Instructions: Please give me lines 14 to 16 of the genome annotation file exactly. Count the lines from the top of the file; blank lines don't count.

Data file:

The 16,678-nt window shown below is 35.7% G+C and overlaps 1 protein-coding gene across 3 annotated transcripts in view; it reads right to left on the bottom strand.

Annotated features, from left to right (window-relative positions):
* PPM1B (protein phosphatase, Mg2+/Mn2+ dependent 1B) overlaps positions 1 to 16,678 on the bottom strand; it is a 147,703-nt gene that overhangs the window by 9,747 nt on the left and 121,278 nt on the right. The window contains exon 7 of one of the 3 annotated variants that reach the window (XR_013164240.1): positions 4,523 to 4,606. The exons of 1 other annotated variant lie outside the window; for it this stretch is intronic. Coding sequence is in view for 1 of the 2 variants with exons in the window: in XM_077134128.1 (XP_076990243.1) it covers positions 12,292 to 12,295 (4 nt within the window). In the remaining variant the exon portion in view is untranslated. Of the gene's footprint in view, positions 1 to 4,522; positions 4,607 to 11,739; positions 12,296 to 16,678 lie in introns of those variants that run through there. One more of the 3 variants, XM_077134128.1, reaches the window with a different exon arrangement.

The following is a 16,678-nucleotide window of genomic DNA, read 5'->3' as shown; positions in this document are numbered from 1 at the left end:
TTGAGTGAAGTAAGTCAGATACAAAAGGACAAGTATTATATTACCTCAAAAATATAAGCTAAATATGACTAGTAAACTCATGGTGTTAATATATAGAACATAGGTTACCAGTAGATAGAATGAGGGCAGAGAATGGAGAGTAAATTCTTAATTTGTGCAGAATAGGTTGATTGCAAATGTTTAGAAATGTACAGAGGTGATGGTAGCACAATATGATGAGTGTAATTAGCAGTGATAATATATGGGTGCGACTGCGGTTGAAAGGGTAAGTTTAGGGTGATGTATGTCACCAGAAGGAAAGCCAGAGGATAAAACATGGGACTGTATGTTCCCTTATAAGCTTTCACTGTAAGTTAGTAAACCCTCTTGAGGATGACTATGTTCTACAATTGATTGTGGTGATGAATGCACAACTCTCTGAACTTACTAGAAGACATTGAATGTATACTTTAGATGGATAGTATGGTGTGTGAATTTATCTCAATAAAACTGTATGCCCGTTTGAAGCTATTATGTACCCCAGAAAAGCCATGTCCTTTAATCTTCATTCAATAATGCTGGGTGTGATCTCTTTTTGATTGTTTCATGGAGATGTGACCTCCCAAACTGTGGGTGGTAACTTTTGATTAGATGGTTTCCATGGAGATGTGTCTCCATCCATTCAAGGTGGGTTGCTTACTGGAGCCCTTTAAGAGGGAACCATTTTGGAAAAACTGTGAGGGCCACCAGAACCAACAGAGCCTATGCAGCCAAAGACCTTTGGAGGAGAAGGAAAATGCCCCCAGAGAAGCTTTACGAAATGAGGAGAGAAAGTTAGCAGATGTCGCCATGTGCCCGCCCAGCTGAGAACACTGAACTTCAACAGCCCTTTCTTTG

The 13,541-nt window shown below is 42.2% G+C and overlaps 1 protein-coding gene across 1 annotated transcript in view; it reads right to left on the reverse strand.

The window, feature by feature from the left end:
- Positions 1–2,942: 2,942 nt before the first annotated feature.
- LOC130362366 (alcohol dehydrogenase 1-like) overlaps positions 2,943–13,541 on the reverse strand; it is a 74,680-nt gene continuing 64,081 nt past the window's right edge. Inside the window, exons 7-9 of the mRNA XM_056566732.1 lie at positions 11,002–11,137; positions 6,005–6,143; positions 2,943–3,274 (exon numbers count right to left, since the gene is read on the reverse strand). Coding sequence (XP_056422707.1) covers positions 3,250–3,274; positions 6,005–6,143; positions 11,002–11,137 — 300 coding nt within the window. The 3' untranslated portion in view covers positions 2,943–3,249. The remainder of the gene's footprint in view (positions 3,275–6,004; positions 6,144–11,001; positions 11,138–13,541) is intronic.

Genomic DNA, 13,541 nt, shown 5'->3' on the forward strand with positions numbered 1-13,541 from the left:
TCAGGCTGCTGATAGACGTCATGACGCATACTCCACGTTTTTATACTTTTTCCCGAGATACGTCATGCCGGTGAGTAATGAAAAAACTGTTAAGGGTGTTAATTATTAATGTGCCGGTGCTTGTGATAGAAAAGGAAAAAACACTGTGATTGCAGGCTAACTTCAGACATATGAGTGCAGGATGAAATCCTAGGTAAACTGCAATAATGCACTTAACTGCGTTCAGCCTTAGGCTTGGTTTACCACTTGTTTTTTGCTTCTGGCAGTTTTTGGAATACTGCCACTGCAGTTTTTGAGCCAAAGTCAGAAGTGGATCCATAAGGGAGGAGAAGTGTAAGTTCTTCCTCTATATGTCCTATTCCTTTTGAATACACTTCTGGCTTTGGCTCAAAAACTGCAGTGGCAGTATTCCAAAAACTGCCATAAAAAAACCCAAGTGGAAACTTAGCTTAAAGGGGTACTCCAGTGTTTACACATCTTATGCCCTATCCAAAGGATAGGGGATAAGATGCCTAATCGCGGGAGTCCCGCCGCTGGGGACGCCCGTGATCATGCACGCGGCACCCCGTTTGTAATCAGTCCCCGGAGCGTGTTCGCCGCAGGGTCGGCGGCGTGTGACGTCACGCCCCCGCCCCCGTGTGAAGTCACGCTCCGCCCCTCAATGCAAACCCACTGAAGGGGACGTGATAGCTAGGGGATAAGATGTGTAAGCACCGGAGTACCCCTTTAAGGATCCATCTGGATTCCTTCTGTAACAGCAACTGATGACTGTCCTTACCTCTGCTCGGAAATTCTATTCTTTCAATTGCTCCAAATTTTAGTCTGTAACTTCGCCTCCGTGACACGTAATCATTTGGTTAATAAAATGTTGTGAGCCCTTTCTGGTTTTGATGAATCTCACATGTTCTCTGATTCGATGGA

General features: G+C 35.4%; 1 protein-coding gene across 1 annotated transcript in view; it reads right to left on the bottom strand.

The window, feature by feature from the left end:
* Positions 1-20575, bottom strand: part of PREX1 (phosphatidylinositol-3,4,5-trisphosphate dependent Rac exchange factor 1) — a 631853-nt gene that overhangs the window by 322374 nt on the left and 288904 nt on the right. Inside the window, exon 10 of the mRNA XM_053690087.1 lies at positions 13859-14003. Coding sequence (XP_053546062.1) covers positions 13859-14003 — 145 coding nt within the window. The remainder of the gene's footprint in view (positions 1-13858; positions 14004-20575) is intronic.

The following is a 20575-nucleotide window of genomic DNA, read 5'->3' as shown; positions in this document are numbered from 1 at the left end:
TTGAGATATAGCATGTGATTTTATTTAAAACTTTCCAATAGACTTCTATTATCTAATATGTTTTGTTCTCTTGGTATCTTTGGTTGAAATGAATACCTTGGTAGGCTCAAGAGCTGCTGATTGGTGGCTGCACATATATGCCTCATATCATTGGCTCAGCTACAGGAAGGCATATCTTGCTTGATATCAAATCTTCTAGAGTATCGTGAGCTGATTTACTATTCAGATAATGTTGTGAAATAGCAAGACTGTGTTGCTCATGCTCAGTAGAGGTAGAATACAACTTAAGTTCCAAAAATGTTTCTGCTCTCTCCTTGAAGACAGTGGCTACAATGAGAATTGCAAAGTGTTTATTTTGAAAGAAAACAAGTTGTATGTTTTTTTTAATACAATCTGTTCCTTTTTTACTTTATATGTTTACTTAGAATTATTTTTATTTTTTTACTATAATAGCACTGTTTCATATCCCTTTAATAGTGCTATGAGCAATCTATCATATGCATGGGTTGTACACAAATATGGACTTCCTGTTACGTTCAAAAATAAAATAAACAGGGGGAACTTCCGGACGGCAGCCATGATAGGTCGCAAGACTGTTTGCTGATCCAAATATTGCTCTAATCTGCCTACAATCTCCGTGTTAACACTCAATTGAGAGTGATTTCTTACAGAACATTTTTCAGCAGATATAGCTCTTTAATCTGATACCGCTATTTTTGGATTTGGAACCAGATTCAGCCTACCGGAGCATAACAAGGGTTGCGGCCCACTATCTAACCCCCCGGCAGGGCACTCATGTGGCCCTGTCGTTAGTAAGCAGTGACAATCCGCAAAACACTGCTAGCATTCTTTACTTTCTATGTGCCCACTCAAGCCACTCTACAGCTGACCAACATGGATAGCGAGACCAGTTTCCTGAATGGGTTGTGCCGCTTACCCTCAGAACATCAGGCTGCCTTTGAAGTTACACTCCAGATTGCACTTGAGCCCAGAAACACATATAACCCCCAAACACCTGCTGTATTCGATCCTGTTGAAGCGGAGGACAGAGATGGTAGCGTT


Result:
* Positions 1-20575, bottom strand: part of PREX1 (phosphatidylinositol-3,4,5-trisphosphate dependent Rac exchange factor 1) — a 631853-nt gene that overhangs the window by 322374 nt on the left and 288904 nt on the right. Inside the window, exon 10 of the mRNA XM_053690087.1 lies at positions 13859-14003. Coding sequence (XP_053546062.1) covers positions 13859-14003 — 145 coding nt within the window. The remainder of the gene's footprint in view (positions 1-13858; positions 14004-20575) is intronic.

The following is a 20575-nucleotide window of genomic DNA, read 5'->3' as shown; positions in this document are numbered from 1 at the left end:
TTGAGATATAGCATGTGATTTTATTTAAAACTTTCCAATAGACTTCTATTATCTAATATGTTTTGTTCTCTTGGTATCTTTGGTTGAAATGAATACCTTGGTAGGCTCAAGAGCTGCTGATTGGTGGCTGCACATATATGCCTCATATCATTGGCTCAGCTACAGGAAGGCATATCTTGCTTGATATCAAATCTTCTAGAGTATCGTGAGCTGATTTACTATTCAGATAATGTTGTGAAATAGCAAGACTGTGTTGCTCATGCTCAGTAGAGGTAGAATACAACTTAAGTTCCAAAAATGTTTCTGCTCTCTCCTTGAAGACAGTGGCTACAATGAGAATTGCAAAGTGTTTATTTTGAAAGAAAACAAGTTGTATGTTTTTTTTAATACAATCTGTTCCTTTTTTACTTTATATGTTTACTTAGAATTATTTTTATTTTTTTACTATAATAGCACTGTTTCATATCCCTTTAATAGTGCTATGAGCAATCTATCATATGCATGGGTTGTACACAAATATGGACTTCCTGTTACGTTCAAAAATAAAATAAACAGGGGGAACTTCCGGACGGCAGCCATGATAGGTCGCAAGACTGTTTGCTGATCCAAATATTGCTCTAATCTGCCTACAATCTCCGTGTTAACACTCAATTGAGAGTGATTTCTTACAGAACATTTTTCAGCAGATATAGCTCTTTAATCTGATACCGCTATTTTTGGATTTGGAACCAGATTCAGCCTACCGGAGCATAACAAGGGTTGCGGCCCACTATCTAACCCCCCGGCAGGGCACTCATGTGGCCCTGTCGTTAGTAAGCAGTGACAATCCGCAAAACACTGCTAGCATTCTTTACTTTCTATGTGCCCACTCAAGCCACTCTACAGCTGACCAACATGGATAGCGAGACCAGTTTCCTGAATGGGTTGTGCCGCTTACCCTCAGAACATCAGGCTGCCTTTGAAGTTACACTCCAGATTGCACTTGAGCCCAGAAACACATATAACCCCCAAACACCTGCTGTATTCGATCCTGTTGAAGCGGAGGACAGAGATGGTAGCGTT